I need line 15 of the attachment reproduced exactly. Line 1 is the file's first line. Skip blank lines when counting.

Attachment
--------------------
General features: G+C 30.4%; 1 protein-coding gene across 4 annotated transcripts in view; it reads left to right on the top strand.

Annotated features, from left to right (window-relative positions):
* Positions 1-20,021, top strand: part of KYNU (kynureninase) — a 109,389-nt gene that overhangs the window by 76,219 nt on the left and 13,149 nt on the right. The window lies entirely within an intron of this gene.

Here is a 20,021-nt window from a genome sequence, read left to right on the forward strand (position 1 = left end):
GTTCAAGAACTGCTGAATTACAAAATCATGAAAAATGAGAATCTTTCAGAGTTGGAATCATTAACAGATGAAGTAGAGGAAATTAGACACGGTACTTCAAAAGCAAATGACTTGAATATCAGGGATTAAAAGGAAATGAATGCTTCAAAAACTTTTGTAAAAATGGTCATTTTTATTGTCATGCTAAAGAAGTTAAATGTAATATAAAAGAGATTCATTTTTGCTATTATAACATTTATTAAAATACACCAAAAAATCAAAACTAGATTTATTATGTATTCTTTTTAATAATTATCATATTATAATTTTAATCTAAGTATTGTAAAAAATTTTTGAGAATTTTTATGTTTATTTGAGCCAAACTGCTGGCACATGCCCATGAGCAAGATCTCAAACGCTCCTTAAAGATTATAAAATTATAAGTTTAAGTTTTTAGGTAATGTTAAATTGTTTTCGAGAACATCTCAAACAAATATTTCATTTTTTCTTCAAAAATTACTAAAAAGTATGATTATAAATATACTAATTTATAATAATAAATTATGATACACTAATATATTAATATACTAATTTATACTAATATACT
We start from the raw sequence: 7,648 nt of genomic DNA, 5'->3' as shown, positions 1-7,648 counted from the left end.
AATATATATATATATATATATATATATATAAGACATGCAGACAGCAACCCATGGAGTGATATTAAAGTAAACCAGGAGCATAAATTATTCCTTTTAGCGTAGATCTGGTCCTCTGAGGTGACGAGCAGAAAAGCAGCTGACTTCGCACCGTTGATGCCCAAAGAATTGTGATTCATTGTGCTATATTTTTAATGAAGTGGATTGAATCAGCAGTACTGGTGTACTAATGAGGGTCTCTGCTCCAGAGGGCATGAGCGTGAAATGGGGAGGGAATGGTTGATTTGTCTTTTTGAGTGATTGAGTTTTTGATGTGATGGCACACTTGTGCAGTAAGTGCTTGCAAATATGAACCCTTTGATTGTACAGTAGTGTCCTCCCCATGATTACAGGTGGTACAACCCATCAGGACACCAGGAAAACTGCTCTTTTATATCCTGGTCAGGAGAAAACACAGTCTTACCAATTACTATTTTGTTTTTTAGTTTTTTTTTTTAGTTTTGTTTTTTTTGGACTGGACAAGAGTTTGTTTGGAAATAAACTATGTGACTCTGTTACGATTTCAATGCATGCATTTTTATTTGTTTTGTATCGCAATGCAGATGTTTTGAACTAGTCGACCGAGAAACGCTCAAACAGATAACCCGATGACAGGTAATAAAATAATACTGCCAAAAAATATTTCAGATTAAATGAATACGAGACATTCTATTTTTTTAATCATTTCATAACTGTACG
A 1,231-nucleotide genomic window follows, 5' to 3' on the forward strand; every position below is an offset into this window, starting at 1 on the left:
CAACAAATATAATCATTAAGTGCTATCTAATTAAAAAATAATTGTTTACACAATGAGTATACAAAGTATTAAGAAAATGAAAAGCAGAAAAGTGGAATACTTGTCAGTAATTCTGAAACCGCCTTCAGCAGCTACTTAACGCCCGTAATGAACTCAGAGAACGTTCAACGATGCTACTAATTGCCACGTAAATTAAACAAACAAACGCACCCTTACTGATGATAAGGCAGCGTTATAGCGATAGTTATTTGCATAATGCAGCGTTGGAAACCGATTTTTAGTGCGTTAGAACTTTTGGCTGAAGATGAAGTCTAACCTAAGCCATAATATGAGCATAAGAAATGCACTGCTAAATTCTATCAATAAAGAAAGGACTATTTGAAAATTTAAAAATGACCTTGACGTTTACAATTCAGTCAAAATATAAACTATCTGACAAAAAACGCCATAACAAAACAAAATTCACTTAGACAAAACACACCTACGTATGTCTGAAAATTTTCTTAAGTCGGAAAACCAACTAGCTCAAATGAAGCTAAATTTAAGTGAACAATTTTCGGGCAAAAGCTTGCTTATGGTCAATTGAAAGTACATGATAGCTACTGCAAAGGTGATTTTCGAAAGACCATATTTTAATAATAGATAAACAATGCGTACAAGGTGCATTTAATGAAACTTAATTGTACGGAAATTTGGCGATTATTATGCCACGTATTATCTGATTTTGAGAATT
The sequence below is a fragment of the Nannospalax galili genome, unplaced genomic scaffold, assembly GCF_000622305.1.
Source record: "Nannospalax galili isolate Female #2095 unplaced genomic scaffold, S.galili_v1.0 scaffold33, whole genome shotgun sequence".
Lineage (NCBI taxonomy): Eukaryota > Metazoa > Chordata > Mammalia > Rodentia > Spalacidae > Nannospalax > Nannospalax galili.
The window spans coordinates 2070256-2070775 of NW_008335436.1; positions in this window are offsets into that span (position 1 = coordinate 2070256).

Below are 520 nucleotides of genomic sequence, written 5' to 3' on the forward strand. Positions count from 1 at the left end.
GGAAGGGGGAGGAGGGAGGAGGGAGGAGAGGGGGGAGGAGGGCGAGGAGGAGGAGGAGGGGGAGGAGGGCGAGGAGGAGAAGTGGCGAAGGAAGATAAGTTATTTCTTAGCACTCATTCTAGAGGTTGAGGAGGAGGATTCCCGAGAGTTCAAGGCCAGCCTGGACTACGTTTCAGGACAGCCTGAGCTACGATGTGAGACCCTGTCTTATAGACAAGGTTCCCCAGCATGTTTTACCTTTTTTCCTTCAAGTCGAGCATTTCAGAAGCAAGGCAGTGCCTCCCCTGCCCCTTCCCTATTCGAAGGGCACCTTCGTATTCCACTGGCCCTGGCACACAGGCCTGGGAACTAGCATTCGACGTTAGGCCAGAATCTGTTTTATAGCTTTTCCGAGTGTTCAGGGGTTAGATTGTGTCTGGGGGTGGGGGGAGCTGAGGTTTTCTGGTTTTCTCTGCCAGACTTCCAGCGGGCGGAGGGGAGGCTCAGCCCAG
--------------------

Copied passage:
GGAAGGGGGAGGAGGGAGGAGGGAGGAGAGGGGGGAGGAGGGCGAGGAGGAGGAGGAGGGGGAGGAGGGCGAGGAGGAGAAGTGGCGAAGGAAGATAAGTTATTTCTTAGCACTCATTCTAGAGGTTGAGGAGGAGGATTCCCGAGAGTTCAAGGCCAGCCTGGACTACGTTTCAGGACAGCCTGAGCTACGATGTGAGACCCTGTCTTATAGACAAGGTTCCCCAGCATGTTTTACCTTTTTTCCTTCAAGTCGAGCATTTCAGAAGCAAGGCAGTGCCTCCCCTGCCCCTTCCCTATTCGAAGGGCACCTTCGTATTCCACTGGCCCTGGCACACAGGCCTGGGAACTAGCATTCGACGTTAGGCCAGAATCTGTTTTATAGCTTTTCCGAGTGTTCAGGGGTTAGATTGTGTCTGGGGGTGGGGGGAGCTGAGGTTTTCTGGTTTTCTCTGCCAGACTTCCAGCGGGCGGAGGGGAGGCTCAGCCCAG